Who's Going to Drive You Home....

I am quite excited that it won't be that far away before I can access (not necessarily needing to own) a self-driving car. I won't need to worry about parking, I can do something useful while travelling to work (currently dead time on my little blue moped!) and when I go kayaking the car will be waiting at the get-out with my dry clothes. Globally 1.2 million people die in car accidents each year and apparently 90%+ accidents are caused by human error, so all of a sudden life is going to be safer. All the pluses here. The ethical challenge I have with this one is the thought that my car may be programmed to kill me if that means saving multiple others in the event of a crash. Do I buy or hire that car? Or do I pay a premium for a car that is programmed to save me at all costs? Does my self-preservation win over the logic or saving the many?

Who Knows You? Data Freedom Versus Privacy

This is not necessarily a new one, but it is one I still vacillate over. A very long time ago, when mobile phones were the size of a brick and the internet was not in everyday use, a friend of mine refused to have a Tesco Card. She believed they would track her purchases which would be an invasion of privacy and they would use this information to limit the choices they would offer in her local supermarket. More than two decades later the wealth of information that we give away is huge. Most of us acknowledge the fact we need to give a bit (of data) to take a bit (free email service, convenience of home delivery, music streaming.....). I hear plenty of people say "I don't care what they have on me I have nothing to hide" but governments change and have been known to turn on their own citizens en masse, but even today government agencies use 'profiling'; criminals, bullies or competitors might also access the information and with the growth in big data analytics it is only going to get easier to mesh all of our information more easily together in a way we might not have considered when we first logged into Facebook.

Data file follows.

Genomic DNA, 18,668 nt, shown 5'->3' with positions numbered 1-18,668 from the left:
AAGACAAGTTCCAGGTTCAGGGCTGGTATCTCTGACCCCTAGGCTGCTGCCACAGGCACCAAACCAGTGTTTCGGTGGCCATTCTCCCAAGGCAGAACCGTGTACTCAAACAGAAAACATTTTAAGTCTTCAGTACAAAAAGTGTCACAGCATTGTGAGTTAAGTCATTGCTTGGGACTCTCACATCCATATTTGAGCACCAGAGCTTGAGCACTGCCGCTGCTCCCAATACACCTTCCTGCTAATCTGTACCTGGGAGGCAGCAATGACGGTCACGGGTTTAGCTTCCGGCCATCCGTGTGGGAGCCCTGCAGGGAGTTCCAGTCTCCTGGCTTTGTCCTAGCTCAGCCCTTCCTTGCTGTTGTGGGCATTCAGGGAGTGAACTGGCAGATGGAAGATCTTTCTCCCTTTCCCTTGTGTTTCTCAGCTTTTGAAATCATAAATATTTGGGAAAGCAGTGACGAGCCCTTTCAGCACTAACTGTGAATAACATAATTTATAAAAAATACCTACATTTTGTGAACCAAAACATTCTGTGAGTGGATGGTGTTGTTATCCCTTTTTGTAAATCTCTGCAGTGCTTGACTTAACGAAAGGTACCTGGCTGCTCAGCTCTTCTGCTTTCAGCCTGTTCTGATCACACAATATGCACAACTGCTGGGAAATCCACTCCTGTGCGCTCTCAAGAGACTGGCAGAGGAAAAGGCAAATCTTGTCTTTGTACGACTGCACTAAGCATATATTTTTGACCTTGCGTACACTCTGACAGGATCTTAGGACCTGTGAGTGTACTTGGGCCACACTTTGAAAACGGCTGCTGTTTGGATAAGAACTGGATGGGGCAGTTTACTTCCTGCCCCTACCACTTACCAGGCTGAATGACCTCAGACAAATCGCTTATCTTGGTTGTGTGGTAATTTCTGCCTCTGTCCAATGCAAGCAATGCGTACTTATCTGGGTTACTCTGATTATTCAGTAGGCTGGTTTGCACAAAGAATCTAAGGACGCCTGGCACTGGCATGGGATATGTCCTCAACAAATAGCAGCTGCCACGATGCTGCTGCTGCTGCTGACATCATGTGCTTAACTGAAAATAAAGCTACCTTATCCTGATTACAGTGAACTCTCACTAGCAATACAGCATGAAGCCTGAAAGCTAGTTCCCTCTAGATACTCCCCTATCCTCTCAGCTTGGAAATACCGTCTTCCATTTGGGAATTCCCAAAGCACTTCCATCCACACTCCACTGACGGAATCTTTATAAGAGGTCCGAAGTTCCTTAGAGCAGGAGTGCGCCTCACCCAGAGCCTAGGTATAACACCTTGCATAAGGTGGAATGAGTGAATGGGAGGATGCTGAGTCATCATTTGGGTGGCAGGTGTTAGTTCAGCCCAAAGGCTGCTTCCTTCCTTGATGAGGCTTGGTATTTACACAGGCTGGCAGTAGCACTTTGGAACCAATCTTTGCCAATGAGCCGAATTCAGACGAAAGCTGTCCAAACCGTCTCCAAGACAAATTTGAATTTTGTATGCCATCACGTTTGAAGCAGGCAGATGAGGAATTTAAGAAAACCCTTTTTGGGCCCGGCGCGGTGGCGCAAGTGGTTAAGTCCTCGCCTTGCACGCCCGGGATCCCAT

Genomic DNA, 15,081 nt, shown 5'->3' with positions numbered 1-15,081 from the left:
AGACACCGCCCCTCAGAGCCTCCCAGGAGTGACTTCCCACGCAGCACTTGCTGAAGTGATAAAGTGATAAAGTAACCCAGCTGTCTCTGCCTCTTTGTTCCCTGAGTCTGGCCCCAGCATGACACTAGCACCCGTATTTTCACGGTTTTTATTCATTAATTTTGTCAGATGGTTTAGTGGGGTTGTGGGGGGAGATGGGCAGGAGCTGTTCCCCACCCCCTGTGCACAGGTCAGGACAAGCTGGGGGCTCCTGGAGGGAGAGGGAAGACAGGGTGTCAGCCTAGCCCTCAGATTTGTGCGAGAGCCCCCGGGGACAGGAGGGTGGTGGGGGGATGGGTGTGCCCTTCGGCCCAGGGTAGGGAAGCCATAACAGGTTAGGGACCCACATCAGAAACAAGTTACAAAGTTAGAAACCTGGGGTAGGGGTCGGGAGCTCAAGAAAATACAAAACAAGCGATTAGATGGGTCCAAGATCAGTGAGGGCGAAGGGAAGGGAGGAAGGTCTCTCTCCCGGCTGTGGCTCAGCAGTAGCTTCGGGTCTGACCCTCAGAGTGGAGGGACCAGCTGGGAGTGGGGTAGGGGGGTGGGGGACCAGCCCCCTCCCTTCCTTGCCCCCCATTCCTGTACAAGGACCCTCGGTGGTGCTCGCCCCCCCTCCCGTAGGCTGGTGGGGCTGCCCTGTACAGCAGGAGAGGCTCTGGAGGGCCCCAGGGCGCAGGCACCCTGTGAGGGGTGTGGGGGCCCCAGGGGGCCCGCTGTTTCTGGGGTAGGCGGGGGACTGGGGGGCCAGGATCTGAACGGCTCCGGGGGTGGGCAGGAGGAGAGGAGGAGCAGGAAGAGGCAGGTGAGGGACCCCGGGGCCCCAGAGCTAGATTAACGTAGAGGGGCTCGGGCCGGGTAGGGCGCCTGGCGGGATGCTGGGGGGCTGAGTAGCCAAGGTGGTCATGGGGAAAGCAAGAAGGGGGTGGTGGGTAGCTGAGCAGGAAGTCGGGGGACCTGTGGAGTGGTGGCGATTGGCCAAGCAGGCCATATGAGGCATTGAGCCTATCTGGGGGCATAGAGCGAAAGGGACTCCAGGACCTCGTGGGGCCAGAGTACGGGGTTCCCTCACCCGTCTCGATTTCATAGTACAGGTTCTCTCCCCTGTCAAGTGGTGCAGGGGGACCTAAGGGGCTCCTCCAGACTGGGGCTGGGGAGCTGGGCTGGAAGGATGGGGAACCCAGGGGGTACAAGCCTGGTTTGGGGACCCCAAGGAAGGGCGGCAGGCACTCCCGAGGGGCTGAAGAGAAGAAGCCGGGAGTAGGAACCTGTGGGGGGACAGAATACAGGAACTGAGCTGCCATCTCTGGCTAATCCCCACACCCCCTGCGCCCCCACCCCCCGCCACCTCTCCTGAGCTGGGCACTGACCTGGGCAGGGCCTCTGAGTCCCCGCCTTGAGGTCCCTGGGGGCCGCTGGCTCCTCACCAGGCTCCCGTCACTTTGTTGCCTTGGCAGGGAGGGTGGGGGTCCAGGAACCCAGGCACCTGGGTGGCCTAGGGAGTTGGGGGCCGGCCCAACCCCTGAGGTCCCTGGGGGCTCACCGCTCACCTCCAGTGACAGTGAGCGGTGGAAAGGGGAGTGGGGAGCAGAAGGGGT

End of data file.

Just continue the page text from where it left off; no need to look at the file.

Technology will continue to push the boundaries and over-time I know we will continue to debate the ethics. I think it is important that we all take part in discussions about these ethics as much as the technology itself, whether as a business owner, tech user, student, or just interested citizen, it affects us all.

I'd be interested to hear what you have been thinking about these and similar issues.

Helen Shorthouse is a board trustee at the NZ Hi-Tech Trust.

Idealog has been covering the most interesting people, businesses and issues from the fields of innovation, design, technology and urban development for over 12 years. And we're asking for your support so we can keep telling those stories, inspire more entrepreneurs to start their own businesses and keep pushing New Zealand forward. Give over $5 a month and you will not only be supporting New Zealand innovation, but you’ll also receive a print subscription, an Idealog t-shirt and a copy of the new book by David Downs and Dr. Michelle Dickinson, No. 8 Recharged (while stocks last).